Taunted by every brand of opinion,

each certain that his truth binds everyone, everywhere.

Scientists are burdened with facts.

Buying facts carte blanche is for the unwary.

 

My mother has been unwary,

living my father’s lies, denying truth.

Out in the cold, the stranded facts;

a story of lies they take to the grave.

Wounded healers, their children lay everywhere.

On unalterable facts I do base this sad opinion.

 

Really, what is there to opinion?

What warning can I give to the unwary?

The pain from his misdeeds is everywhere;

his forked tongue can’t speak the truth.

“Oh Dad, set yourself free before the grave

takes you and the unspoken, faltering facts.”

 

Weakening into old age, do they matter less, the facts?

That my mother be separated from him was my opinion.

Yet, there they are growing fragile together, headlong to the grave.

His rage bursts her peaceful ending, she the constant unwary.

In this sad scenario, can one find the concealed truth?

Fragments of perspectives and hurt feelings lay everywhere.

 

When division and broken hearts are everywhere,

are they less important now, the historical facts?

Is forgiveness the elixir of truth?

It seems opposition only supports an opinion

as egos argue in the territory of the unwary.

Let’s bury our perspectives in a grave.

 

Though facts, feelings and opinions are strewn everywhere

is it only the unwary who bind them to truth?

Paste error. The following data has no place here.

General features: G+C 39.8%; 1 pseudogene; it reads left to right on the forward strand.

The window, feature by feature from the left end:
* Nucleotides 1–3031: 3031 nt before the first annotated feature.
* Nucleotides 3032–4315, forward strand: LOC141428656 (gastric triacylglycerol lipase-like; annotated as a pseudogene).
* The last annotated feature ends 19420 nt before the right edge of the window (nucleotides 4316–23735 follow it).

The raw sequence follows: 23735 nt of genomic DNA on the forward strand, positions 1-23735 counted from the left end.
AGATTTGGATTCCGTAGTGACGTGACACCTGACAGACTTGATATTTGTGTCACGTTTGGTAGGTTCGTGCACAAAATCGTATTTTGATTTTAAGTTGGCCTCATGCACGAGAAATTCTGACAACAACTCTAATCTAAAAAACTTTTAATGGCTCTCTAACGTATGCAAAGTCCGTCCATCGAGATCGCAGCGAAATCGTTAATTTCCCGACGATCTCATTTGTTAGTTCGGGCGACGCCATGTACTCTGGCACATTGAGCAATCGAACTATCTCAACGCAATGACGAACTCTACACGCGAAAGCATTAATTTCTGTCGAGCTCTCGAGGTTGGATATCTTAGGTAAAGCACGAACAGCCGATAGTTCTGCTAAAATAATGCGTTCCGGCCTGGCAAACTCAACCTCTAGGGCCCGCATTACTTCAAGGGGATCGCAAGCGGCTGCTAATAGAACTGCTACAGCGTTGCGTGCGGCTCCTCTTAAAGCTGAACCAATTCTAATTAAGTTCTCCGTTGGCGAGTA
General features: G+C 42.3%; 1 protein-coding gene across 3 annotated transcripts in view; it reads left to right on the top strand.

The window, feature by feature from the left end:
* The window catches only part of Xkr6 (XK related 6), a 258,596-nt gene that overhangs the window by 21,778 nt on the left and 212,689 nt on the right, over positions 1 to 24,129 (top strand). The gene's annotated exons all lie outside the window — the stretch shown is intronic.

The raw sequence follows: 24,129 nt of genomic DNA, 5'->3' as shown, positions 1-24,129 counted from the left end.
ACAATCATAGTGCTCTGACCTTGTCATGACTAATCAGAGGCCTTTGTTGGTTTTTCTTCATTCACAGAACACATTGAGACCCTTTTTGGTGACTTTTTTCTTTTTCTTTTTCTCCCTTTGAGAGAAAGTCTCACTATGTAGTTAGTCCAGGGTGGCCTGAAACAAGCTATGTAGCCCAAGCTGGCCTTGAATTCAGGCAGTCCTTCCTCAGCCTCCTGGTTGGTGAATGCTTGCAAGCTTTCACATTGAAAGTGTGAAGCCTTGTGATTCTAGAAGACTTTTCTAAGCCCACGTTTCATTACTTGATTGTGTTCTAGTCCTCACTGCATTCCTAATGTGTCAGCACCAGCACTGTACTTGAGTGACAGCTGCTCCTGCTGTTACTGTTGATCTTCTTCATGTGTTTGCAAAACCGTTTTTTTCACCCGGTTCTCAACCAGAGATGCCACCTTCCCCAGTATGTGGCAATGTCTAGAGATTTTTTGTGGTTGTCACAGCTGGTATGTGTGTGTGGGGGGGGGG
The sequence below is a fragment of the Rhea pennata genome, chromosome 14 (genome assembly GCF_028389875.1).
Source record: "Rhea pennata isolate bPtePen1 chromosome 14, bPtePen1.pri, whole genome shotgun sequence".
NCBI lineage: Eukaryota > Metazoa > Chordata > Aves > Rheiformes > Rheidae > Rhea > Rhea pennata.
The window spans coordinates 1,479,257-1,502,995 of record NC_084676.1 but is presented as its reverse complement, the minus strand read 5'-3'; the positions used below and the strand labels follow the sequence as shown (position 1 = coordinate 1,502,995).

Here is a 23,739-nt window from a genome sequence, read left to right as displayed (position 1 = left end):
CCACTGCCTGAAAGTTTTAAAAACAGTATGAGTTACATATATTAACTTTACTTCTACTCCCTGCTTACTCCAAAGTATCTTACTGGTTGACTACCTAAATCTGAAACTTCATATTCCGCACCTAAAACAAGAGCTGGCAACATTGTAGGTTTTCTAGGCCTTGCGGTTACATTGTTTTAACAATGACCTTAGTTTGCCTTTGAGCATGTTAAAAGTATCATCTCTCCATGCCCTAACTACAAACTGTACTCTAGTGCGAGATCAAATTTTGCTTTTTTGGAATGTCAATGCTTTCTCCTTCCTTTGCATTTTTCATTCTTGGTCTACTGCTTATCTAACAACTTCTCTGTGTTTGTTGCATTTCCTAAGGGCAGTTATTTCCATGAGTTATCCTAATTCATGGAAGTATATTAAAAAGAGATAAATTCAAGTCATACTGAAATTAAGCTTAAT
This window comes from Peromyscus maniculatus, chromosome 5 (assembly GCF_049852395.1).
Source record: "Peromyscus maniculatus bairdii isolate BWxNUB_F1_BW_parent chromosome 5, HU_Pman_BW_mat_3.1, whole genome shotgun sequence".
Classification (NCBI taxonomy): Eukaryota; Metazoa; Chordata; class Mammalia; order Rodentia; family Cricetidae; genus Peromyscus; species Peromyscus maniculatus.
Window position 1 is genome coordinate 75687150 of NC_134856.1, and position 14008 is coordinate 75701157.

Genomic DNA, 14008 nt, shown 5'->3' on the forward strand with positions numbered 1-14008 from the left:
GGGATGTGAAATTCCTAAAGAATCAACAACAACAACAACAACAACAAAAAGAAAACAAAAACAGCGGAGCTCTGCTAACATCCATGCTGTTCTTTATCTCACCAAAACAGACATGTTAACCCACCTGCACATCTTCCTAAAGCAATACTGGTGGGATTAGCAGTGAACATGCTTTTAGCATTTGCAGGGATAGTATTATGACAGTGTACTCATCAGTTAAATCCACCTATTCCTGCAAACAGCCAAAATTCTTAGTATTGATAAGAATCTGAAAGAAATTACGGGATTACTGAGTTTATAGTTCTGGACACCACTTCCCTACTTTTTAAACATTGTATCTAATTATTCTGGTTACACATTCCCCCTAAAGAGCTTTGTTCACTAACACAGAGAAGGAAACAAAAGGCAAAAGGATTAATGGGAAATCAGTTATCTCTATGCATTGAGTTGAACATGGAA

The grave is the end for all; is it wiser to pave the path with love?

 

It’s Not a Popularity Contest

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Authentic writing, telling the truth (as you see it) and being brave are a few of the requirements of being a writer.  Aside from showing up to the page regularly (daily?), the writer strives to connect with something deep within and then to impart what she or he discovers.

When my parents were in the last few years of their lives, emails flitted back and forth between me and some of my eight siblings.  Having eight siblings means that there are nine different perspectives on how to handle any given situation.  Within such a web of words and voices cramming the ethers, how do you retain and impart your own truth and integrity?  Especially when the topic is one with emotional impact?

I’ve found that doing something that centers me–a walk in nature, yoga, calisthenics, cooking, Tai Chi, whatever–helps to bring balance.  And then I write what feels true in the moment.  And then, I write it again and again until the truth is distilled to something that I truly believe is worth sharing.  I’ve learned not to expect to be understood by everyone.  Ears hear what they hear.  However, as a human, I have a multitude of opportunities to practice expressing myself on and off the page.  Life does seem to present these opportunities for me,  for you, for everyone to practice using our voices.

“And the speaking will get easier and easier.
And you will find you have fallen in love
with your own vision, which you may never have
realized you had.  And you will lose some friends
and lovers, and realize you don’t miss them.
And new ones will find you and cherish you…
And at last  you’ll know with surpassing certainty
that only one thing is more frightening
than speaking your truth.
And that is not.”
–Audre Lorde–

WRITING PROMPT:

Remember a time when you spoke what felt true for you.
How did it feel in your body to speak the truth?
Did you lose friends or lovers?  Write about it.
Conversely, remember a time when you didn’t speak what felt true for you.
How did it feel in your body not to speak the truth?
Did you lose friends or lovers or disappoint yourself?  Write about it.

Do something fun today.